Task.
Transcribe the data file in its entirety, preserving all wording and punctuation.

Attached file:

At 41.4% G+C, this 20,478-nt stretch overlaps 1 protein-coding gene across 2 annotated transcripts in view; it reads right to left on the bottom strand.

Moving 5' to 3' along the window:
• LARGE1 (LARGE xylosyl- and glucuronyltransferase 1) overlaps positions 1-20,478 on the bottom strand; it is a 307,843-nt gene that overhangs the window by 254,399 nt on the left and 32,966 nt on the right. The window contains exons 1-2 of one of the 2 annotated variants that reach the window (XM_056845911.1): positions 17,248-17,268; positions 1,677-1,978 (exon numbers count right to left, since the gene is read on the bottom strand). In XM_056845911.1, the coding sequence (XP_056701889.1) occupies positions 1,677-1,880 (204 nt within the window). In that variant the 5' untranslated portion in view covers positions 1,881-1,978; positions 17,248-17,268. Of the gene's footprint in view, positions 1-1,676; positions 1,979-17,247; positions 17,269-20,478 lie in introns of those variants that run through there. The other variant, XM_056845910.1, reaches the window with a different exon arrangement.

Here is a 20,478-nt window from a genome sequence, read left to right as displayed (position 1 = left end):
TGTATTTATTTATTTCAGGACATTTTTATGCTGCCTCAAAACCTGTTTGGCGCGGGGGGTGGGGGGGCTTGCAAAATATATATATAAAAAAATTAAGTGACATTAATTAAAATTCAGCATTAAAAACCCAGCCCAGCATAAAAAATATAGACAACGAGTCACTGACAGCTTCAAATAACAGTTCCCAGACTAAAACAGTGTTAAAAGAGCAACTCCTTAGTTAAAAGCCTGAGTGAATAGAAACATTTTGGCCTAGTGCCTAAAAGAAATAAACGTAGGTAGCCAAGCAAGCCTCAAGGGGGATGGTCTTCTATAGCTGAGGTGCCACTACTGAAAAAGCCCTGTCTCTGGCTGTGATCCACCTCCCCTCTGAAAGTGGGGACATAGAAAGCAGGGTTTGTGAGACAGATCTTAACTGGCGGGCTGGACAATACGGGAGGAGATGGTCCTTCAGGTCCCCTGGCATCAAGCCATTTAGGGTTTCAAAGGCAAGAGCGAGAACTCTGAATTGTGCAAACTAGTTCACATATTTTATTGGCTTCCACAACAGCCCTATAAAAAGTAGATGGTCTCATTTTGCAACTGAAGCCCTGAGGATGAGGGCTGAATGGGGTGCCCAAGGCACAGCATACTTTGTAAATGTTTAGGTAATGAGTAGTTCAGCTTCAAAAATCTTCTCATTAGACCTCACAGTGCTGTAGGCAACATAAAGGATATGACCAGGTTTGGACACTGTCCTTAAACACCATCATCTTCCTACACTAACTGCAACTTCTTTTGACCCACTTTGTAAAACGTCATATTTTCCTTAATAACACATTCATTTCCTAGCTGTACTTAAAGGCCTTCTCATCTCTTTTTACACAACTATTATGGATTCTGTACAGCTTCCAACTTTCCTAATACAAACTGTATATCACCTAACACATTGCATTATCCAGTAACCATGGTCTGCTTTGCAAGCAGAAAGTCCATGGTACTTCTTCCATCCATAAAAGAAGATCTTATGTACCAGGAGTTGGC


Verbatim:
At 41.4% G+C, this 20,478-nt stretch overlaps 1 protein-coding gene across 2 annotated transcripts in view; it reads right to left on the bottom strand.

Moving 5' to 3' along the window:
• LARGE1 (LARGE xylosyl- and glucuronyltransferase 1) overlaps positions 1-20,478 on the bottom strand; it is a 307,843-nt gene that overhangs the window by 254,399 nt on the left and 32,966 nt on the right. The window contains exons 1-2 of one of the 2 annotated variants that reach the window (XM_056845911.1): positions 17,248-17,268; positions 1,677-1,978 (exon numbers count right to left, since the gene is read on the bottom strand). In XM_056845911.1, the coding sequence (XP_056701889.1) occupies positions 1,677-1,880 (204 nt within the window). In that variant the 5' untranslated portion in view covers positions 1,881-1,978; positions 17,248-17,268. Of the gene's footprint in view, positions 1-1,676; positions 1,979-17,247; positions 17,269-20,478 lie in introns of those variants that run through there. The other variant, XM_056845910.1, reaches the window with a different exon arrangement.

Here is a 20,478-nt window from a genome sequence, read left to right as displayed (position 1 = left end):
TGTATTTATTTATTTCAGGACATTTTTATGCTGCCTCAAAACCTGTTTGGCGCGGGGGGTGGGGGGGCTTGCAAAATATATATATAAAAAAATTAAGTGACATTAATTAAAATTCAGCATTAAAAACCCAGCCCAGCATAAAAAATATAGACAACGAGTCACTGACAGCTTCAAATAACAGTTCCCAGACTAAAACAGTGTTAAAAGAGCAACTCCTTAGTTAAAAGCCTGAGTGAATAGAAACATTTTGGCCTAGTGCCTAAAAGAAATAAACGTAGGTAGCCAAGCAAGCCTCAAGGGGGATGGTCTTCTATAGCTGAGGTGCCACTACTGAAAAAGCCCTGTCTCTGGCTGTGATCCACCTCCCCTCTGAAAGTGGGGACATAGAAAGCAGGGTTTGTGAGACAGATCTTAACTGGCGGGCTGGACAATACGGGAGGAGATGGTCCTTCAGGTCCCCTGGCATCAAGCCATTTAGGGTTTCAAAGGCAAGAGCGAGAACTCTGAATTGTGCAAACTAGTTCACATATTTTATTGGCTTCCACAACAGCCCTATAAAAAGTAGATGGTCTCATTTTGCAACTGAAGCCCTGAGGATGAGGGCTGAATGGGGTGCCCAAGGCACAGCATACTTTGTAAATGTTTAGGTAATGAGTAGTTCAGCTTCAAAAATCTTCTCATTAGACCTCACAGTGCTGTAGGCAACATAAAGGATATGACCAGGTTTGGACACTGTCCTTAAACACCATCATCTTCCTACACTAACTGCAACTTCTTTTGACCCACTTTGTAAAACGTCATATTTTCCTTAATAACACATTCATTTCCTAGCTGTACTTAAAGGCCTTCTCATCTCTTTTTACACAACTATTATGGATTCTGTACAGCTTCCAACTTTCCTAATACAAACTGTATATCACCTAACACATTGCATTATCCAGTAACCATGGTCTGCTTTGCAAGCAGAAAGTCCATGGTACTTCTTCCATCCATAAAAGAAGATCTTATGTACCAGGAGTTGGC